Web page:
Some years ago, a young man joined our faculty fresh from completing his doctorate. He knew building relationships with senior people was important to his career. One of our senior colleagues at that time was a well-respected man, but without knowing him, appeared to be a very standoffish, somber person.
Anxious to succeed and make friends, the young man asked Sloane to provide some insight into the serious senior man before he dared approached him. Art said, “He’s a fine person, excellent in his field, always helpful, but when he laughs dust comes out of his mouth.”
When a faculty colleague announced he would married soon, Art congratulated him and shared a piece of sage advice. He said to always remember the key to a successful marriage was good communication.
When asked how best to put that into practice, Art thought for a moment and said, “If a question begins with 'who, what, why, when, where or how,' the best answer is always, 'I don't know.'"
Dr. Sloane also appreciated the humor of others. It was a rare treat to sit at his table for lunch on campus at the now-closed Blue and Gold Club. While all were welcome, seating was limited so regulars knew to arrive early. What the meals might have lacked in culinary sophistication, they more than made up for in stimulating and entertaining conversation.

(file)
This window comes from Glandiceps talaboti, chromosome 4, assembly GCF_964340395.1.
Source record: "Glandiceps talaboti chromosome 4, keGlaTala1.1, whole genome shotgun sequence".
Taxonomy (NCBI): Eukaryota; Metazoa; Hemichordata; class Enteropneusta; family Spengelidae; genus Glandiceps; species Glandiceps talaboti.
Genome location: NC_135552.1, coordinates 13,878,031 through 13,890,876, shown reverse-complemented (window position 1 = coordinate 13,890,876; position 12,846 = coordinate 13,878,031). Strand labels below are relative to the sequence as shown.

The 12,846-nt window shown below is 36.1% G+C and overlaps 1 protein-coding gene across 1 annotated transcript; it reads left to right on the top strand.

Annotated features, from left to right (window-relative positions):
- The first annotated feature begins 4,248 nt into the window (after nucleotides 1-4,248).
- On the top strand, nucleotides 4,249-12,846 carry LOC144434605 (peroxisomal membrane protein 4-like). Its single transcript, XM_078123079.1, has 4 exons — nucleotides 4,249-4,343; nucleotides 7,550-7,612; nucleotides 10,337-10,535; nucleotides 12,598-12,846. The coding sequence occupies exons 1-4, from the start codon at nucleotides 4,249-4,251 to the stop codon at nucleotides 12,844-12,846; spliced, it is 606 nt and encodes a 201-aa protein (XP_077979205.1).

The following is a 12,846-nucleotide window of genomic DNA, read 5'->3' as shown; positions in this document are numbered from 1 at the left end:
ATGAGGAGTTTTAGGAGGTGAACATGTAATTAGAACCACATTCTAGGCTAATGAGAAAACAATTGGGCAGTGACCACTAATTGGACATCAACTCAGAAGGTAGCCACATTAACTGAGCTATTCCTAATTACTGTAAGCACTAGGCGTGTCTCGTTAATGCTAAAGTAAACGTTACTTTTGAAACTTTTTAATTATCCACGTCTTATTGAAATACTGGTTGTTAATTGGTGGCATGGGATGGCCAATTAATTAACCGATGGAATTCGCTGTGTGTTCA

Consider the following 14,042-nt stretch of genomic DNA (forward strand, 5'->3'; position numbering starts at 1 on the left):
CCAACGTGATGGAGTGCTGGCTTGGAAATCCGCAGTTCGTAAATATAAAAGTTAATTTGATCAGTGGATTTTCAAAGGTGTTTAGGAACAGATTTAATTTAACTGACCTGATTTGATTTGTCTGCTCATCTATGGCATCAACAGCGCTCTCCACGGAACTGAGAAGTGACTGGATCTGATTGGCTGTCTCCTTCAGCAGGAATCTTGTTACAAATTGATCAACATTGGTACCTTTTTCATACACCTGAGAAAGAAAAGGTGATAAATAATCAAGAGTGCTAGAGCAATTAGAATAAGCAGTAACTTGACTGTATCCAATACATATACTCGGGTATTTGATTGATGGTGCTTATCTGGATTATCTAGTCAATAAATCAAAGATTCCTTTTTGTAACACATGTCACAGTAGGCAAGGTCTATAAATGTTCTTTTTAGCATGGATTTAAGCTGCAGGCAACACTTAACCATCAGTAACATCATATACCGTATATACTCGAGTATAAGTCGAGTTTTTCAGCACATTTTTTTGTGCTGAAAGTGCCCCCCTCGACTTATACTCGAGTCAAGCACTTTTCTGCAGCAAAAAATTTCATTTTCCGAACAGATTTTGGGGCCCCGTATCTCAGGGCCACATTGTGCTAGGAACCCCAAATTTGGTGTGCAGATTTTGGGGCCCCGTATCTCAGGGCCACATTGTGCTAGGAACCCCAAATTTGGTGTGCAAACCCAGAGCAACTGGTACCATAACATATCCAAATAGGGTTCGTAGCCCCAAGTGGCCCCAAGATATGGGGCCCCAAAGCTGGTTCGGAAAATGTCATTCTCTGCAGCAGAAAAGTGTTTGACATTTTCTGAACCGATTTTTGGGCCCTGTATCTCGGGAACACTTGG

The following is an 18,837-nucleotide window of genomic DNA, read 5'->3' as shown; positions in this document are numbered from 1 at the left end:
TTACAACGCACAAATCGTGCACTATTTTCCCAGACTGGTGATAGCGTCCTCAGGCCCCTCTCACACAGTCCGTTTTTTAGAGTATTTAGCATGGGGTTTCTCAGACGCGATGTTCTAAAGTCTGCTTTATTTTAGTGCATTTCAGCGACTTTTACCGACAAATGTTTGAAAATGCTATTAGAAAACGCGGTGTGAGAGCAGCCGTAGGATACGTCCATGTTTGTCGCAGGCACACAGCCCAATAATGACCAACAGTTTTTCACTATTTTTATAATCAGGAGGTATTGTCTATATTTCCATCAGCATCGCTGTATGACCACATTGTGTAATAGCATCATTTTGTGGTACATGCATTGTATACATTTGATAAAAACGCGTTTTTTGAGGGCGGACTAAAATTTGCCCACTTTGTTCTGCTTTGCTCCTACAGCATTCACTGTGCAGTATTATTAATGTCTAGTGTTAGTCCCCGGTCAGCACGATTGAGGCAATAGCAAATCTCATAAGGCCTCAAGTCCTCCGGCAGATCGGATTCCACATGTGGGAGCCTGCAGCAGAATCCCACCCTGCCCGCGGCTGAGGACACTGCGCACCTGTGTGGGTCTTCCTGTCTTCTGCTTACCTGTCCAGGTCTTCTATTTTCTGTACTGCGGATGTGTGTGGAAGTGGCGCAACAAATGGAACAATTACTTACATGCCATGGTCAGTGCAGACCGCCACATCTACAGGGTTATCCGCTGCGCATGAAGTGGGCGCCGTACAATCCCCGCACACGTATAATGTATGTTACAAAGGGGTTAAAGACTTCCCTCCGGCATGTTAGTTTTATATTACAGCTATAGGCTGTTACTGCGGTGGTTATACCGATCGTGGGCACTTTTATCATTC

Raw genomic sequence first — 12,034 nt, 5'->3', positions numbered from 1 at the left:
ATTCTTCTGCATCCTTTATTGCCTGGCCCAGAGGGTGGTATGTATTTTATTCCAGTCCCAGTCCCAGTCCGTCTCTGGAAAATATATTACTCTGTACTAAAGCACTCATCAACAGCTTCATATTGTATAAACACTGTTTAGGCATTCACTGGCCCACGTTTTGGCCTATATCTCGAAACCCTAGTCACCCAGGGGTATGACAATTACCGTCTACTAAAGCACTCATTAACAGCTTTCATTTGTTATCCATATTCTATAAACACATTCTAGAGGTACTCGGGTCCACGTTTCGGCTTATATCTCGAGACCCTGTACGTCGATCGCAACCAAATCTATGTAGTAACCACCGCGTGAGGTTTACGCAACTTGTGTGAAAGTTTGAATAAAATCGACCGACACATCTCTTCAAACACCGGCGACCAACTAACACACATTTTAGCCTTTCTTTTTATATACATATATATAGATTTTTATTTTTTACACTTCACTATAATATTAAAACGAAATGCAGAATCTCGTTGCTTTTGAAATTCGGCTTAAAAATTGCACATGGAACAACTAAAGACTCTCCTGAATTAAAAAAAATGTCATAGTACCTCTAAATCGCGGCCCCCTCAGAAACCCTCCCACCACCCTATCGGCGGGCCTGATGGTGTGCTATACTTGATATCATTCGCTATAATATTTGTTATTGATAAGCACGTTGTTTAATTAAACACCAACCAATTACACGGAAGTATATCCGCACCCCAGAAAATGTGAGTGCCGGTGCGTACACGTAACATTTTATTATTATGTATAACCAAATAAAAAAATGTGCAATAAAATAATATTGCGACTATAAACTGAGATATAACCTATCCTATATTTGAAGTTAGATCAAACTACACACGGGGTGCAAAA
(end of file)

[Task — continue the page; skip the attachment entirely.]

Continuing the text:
Everyone at the table contributed and Art laughed heartily at what others said, filling in the gaps when appropriate.
After retiring from the University, he devoted all his energy to his love of humor and published his 2001 book, Humor in the White House: The Wit of Five American Presidents. It focused on the humor of Presidents Abraham Lincoln, Calvin Coolidge, Franklin Delano Roosevelt, John F. Kennedy and Ronald Reagan.
He limited his book to these five because he felt other presidents showed little talent for humor.
Paraphrasing the popular mid-20th century comedian Fred Allen’s observation on sincerity in Hollywood, Sloane stated in the introduction of this book, “You could take all of the genuine humor ever shown by most of the 42 chief executives of our country, put it in a flea’s navel, and still have room left over for six caraway seeds and a media consultant’s heart.”
One of his favorite examples of presidential humor occurred when Dorothy Parker, the famous literary personality, was seated next to President Coolidge at a dinner and said to him, “I made a bet against a fellow who said it was impossible to get more than two words out of you.” Coolidge’s quick-witted response was, “You lose.”
But Sloane told us that Parker, quick-witted herself, eventually got her revenge. Upon being told years later that former President Coolidge, popularly know as “Silent Cal,” had passed away, she said, “How could they tell?”
Arthur A. Sloane will primarily be remembered as a loving husband and father, but also as an unfailing friend, valued colleague and gentleman. All at the Lerner College of Business and Economics will miss him.
As Mark Twain said: “The human race has only one effective weapon, and that is laughter.”